We adopted a Do-No-Harm approach that ended up being more complicated and harder to implement than direct impact investments. It was simpler to present an exciting investment, even one that has slightly less financial return but a clear social goal. Do-No-Harm was also challenging from a cultural perspective. We have a terrific investment committee; these are people who are charged as fiduciaries of the organization, they care about financial return, and it is hard to have to turn down something with an attractive financial return because you are asking a lot of questions the manager can’t answer.


It has also been very difficult to find the level of information we need to determine if a company or an investment manager is violating the do-no-harm policy. Our Do-No-Harm approach avoids child labor, human trafficking, entities who deny the right of the State of Israel to exist as a democratic Jewish state, discrimination, detrimental effects on human health, environmental destruction and more. For years, we could not find an international emerging markets fund we were happy with and only recently found one. Transparency was lacking, and it was hard to get this information. Obviously things are changing, but it is something we have to keep on


Could you tell us about some of your unique investments, like your interest-free loans? Within two weeks of the start of the pandemic, before the government’s PPP loan program, through a community emergency fund we helped launch, we offered interest-free loans. We didn’t want organizations to have to make rushed decisions about staff before they had time to consider. Our local JCC was unique in keeping people employed at the beginning, and the CEO points to our interest-free loan as a key factor. We’re very proud of that. We have also done some interest-free loans in Israel, in particular cashflow loans with nonprofits. Those we continue to do with some of our grantees, and they are reported on our investment statements.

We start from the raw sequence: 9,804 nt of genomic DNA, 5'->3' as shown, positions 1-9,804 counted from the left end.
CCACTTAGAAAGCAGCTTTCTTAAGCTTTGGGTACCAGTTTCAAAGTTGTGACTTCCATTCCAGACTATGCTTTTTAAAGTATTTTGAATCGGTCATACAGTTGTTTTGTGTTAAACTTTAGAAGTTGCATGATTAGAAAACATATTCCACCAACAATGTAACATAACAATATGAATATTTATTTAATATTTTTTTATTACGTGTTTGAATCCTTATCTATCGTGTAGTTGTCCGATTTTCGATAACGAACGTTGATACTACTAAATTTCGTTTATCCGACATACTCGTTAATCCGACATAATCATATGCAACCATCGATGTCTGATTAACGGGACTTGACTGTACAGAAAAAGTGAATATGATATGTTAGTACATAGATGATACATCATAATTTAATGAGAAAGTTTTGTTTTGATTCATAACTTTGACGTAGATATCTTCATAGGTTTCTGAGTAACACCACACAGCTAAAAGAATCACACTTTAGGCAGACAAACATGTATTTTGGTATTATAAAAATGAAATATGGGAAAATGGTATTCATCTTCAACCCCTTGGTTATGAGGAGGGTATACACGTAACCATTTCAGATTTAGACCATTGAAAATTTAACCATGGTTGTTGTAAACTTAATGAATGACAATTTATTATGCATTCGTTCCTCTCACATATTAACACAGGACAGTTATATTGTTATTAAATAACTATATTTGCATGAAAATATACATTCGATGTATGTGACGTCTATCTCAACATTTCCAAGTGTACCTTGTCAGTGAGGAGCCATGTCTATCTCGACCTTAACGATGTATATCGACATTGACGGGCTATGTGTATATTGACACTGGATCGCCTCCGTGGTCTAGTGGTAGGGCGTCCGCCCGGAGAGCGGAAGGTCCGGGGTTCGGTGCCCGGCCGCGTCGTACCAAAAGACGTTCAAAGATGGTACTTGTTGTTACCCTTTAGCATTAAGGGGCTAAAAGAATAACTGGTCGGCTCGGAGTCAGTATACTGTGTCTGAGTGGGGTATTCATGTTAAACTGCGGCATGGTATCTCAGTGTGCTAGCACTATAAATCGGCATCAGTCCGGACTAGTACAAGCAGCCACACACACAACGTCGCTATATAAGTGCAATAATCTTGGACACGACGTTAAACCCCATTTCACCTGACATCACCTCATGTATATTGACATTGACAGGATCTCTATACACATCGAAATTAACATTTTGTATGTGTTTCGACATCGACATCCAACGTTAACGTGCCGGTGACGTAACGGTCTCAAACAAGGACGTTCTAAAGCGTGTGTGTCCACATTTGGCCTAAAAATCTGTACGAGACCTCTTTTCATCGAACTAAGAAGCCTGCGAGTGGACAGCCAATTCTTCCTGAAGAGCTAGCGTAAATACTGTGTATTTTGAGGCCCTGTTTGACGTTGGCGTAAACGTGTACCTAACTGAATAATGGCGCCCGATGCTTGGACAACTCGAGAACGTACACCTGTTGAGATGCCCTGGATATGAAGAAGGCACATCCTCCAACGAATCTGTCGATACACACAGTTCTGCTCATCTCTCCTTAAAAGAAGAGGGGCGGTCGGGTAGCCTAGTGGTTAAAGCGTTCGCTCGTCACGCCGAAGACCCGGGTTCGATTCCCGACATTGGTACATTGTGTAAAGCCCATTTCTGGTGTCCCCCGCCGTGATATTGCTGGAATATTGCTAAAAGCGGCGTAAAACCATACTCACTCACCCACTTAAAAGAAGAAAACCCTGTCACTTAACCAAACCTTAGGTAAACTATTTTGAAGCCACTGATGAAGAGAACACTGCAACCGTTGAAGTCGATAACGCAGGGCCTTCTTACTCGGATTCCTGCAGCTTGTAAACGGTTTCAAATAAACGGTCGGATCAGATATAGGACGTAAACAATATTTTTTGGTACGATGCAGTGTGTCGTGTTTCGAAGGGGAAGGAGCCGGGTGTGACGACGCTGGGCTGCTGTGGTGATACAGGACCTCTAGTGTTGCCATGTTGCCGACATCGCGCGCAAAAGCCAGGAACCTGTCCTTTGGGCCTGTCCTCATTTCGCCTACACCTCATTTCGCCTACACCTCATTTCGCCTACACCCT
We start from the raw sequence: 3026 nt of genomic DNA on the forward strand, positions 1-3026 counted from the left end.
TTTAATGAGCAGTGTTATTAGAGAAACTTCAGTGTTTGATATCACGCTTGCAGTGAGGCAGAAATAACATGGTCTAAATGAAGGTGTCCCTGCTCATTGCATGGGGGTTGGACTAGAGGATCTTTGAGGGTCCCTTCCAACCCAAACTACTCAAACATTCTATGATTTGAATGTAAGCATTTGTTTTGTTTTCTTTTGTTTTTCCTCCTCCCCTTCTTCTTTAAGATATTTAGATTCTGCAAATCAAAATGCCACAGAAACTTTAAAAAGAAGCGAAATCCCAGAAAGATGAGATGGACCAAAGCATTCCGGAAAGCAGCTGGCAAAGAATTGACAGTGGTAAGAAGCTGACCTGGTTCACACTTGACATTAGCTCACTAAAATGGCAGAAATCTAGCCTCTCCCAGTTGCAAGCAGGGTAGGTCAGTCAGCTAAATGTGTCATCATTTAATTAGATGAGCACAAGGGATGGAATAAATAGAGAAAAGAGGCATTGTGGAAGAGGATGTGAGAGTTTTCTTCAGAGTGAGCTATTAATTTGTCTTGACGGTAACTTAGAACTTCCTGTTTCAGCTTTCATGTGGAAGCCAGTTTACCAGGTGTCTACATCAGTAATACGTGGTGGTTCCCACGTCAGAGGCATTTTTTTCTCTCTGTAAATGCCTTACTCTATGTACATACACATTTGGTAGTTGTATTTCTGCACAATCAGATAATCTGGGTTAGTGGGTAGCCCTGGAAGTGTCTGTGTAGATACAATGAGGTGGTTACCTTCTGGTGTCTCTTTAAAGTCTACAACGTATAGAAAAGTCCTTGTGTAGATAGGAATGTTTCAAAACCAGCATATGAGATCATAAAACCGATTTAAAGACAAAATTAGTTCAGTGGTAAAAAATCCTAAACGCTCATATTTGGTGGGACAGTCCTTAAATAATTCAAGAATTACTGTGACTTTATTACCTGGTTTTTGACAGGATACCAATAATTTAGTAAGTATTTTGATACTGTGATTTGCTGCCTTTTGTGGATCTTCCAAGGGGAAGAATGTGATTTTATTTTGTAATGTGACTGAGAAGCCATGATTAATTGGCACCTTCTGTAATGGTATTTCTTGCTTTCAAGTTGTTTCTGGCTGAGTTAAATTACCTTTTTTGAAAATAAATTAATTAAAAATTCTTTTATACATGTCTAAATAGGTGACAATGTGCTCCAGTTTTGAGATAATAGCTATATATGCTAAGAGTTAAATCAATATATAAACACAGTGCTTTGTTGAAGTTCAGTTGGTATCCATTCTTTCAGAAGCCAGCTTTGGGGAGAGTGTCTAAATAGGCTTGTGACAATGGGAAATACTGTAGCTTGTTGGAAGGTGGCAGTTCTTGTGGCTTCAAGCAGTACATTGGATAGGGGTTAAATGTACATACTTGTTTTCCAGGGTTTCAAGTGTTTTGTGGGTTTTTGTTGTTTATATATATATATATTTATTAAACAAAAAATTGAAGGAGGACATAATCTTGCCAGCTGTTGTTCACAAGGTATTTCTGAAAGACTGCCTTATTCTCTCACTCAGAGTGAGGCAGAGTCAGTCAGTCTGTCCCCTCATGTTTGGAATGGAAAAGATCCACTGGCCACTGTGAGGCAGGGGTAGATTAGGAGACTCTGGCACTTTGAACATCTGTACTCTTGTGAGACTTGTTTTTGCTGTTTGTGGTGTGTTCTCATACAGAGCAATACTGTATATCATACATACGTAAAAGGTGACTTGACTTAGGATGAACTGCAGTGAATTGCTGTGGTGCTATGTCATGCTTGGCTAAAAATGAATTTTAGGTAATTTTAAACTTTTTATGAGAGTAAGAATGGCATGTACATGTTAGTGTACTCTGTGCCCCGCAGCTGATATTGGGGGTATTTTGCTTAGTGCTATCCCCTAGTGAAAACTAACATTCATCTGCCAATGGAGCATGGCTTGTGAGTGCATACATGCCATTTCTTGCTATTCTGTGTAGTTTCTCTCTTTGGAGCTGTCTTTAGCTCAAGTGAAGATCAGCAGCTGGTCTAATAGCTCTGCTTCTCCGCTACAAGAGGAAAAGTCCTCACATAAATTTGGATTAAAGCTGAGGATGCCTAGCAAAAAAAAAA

What is the foundation’s approach to investing in fossil fuels?

We are actively discussing this question. We decided to go fossil fuel free with our JLens portfolio as a first step. We were having a broader discussion around climate change, in a moment when it was particularly apparent in our state with the ravages of wildfires. We are also thinking about the shmita (sabbatical) year coming up - we even have a shmita task force, which is not confined to investments, and will announce some initiatives in September. We are thinking about cycles of the earth and honoring our role. Although we are usually very localized in our giving, in San Diego and Jerusalem, and we do not focus on the area of climate change, the board and staff all feel this is an urgent issue and an emergency.


Regarding fossil fuel divestment, everyone has been broadly supportive in acknowledging the issue, but there have been a diversity of perspectives on how fast we should go. We are moving toward broad fossil fuel guidelines and waiting for some research from our investment advisor before we do so.


What is in the future for the foundation?

We continue to balance the urgency of the moment with the need to sustain for the longer term. We are running the sprint and the marathon at the same time, and we don’t know how long the marathon is because we don’t yet know how long the foundation’s limited life will be. We will seek exits - we want to be a patient partner and an urgent pioneer. We invest in changemakers, and we have been constantly floored by the abundance of those people particularly in the communities we serve and look forward to deepening those partnerships.